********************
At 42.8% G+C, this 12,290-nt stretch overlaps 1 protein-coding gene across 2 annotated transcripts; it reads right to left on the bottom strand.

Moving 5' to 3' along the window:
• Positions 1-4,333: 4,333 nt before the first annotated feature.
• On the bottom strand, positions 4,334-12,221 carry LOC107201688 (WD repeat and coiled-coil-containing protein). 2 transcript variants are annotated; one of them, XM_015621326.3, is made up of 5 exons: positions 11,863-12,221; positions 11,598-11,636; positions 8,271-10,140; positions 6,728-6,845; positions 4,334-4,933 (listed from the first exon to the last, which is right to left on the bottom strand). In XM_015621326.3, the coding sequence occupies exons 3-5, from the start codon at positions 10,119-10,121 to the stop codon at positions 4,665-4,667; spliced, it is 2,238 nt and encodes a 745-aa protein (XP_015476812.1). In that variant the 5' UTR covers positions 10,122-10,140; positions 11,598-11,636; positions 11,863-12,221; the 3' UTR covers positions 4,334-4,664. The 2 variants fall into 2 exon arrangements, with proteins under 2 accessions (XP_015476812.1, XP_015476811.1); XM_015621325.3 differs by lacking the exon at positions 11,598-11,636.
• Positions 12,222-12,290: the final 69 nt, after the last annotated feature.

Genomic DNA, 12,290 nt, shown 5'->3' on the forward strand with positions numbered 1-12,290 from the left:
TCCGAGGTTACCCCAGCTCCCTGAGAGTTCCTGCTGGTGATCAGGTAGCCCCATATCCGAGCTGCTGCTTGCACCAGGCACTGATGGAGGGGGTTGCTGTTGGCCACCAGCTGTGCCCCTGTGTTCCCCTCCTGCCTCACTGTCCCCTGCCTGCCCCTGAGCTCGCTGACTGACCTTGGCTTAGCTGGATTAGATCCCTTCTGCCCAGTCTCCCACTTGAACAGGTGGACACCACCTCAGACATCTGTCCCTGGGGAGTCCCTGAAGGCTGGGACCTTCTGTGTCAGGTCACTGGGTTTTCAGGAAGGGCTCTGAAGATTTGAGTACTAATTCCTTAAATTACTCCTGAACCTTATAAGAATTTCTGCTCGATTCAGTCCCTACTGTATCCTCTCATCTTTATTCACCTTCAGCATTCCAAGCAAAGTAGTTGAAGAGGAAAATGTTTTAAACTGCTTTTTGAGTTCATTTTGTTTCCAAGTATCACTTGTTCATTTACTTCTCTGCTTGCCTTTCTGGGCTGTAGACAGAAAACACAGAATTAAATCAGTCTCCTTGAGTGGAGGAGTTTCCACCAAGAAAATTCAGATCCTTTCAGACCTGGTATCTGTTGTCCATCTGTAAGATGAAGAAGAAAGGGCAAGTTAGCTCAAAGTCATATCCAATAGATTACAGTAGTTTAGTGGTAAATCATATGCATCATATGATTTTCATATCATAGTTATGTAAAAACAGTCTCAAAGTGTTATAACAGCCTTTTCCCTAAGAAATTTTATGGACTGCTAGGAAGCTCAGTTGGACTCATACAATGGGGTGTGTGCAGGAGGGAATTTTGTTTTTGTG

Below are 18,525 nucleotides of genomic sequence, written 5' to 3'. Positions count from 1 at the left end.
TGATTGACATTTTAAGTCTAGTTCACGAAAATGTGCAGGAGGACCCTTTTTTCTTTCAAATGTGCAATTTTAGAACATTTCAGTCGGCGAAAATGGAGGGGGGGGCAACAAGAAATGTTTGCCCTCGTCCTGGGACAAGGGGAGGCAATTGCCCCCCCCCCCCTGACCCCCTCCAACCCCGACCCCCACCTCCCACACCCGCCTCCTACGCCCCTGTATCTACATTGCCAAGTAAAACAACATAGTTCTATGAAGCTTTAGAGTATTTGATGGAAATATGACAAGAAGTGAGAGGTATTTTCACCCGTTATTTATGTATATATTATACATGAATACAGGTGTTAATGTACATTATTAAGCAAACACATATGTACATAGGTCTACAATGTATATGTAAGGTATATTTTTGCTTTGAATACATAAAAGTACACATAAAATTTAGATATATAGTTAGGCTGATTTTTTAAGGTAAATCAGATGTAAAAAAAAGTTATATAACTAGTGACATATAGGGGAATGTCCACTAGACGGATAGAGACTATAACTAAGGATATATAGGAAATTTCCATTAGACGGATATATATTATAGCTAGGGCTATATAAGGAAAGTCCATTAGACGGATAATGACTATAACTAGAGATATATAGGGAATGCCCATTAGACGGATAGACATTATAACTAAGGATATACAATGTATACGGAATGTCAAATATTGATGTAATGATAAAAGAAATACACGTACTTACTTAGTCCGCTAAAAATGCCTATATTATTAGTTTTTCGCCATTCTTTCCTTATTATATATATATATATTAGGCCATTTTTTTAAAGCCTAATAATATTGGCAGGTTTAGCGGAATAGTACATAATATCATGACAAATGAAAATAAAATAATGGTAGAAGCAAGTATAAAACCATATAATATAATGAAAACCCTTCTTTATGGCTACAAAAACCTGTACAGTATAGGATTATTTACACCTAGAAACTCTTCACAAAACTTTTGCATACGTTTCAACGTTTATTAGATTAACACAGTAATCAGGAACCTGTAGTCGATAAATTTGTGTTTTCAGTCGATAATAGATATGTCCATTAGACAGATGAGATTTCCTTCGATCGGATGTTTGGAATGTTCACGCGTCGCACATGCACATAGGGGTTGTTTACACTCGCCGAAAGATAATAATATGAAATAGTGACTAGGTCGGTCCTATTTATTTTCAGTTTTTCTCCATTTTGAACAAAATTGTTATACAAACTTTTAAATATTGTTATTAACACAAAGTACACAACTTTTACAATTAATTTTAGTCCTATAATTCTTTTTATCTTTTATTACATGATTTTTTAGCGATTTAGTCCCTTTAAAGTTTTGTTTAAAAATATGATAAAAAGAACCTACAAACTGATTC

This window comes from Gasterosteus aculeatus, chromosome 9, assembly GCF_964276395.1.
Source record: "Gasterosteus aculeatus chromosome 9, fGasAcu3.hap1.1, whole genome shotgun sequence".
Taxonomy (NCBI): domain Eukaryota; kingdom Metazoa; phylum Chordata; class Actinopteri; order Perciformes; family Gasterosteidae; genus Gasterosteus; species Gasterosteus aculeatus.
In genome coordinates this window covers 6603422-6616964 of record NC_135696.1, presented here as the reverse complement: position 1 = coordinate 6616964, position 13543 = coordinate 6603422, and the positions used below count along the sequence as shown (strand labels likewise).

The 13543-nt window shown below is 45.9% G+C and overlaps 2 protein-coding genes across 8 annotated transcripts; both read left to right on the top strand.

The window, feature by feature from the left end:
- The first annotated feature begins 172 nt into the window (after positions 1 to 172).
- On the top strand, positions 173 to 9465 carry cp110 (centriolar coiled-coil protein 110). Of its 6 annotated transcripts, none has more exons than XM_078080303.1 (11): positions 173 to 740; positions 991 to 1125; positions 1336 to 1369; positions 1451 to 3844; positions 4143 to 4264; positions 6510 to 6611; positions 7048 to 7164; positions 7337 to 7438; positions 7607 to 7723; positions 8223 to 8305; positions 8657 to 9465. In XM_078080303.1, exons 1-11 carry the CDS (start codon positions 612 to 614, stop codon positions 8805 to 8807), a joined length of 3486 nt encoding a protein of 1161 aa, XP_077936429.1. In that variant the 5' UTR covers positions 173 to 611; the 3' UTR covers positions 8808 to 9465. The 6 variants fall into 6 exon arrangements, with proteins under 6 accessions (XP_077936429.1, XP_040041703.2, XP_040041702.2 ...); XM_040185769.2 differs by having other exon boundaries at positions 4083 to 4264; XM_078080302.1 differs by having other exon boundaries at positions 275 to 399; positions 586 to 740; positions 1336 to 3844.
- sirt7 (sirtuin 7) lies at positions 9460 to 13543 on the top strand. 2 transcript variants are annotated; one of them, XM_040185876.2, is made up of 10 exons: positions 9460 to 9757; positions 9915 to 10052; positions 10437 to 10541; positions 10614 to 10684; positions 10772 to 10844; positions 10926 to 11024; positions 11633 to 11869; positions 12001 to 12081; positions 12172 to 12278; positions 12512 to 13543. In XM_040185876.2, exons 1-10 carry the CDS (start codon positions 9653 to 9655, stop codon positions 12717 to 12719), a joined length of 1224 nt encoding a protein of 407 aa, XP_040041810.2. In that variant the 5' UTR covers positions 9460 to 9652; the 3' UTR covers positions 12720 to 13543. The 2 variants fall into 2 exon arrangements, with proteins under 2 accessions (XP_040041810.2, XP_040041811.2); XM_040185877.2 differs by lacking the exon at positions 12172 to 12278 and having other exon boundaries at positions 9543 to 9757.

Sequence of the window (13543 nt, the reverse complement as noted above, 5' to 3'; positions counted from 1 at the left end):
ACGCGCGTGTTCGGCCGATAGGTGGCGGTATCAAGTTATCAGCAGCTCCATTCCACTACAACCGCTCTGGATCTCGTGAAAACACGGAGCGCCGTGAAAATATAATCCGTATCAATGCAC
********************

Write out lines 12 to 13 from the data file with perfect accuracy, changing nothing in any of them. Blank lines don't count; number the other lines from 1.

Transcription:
Taxonomy (NCBI): domain Eukaryota; kingdom Metazoa; phylum Chordata; class Actinopteri; order Perciformes; family Gasterosteidae; genus Gasterosteus; species Gasterosteus aculeatus.
In genome coordinates this window covers 6603422-6616964 of record NC_135696.1, presented here as the reverse complement: position 1 = coordinate 6616964, position 13543 = coordinate 6603422, and the positions used below count along the sequence as shown (strand labels likewise).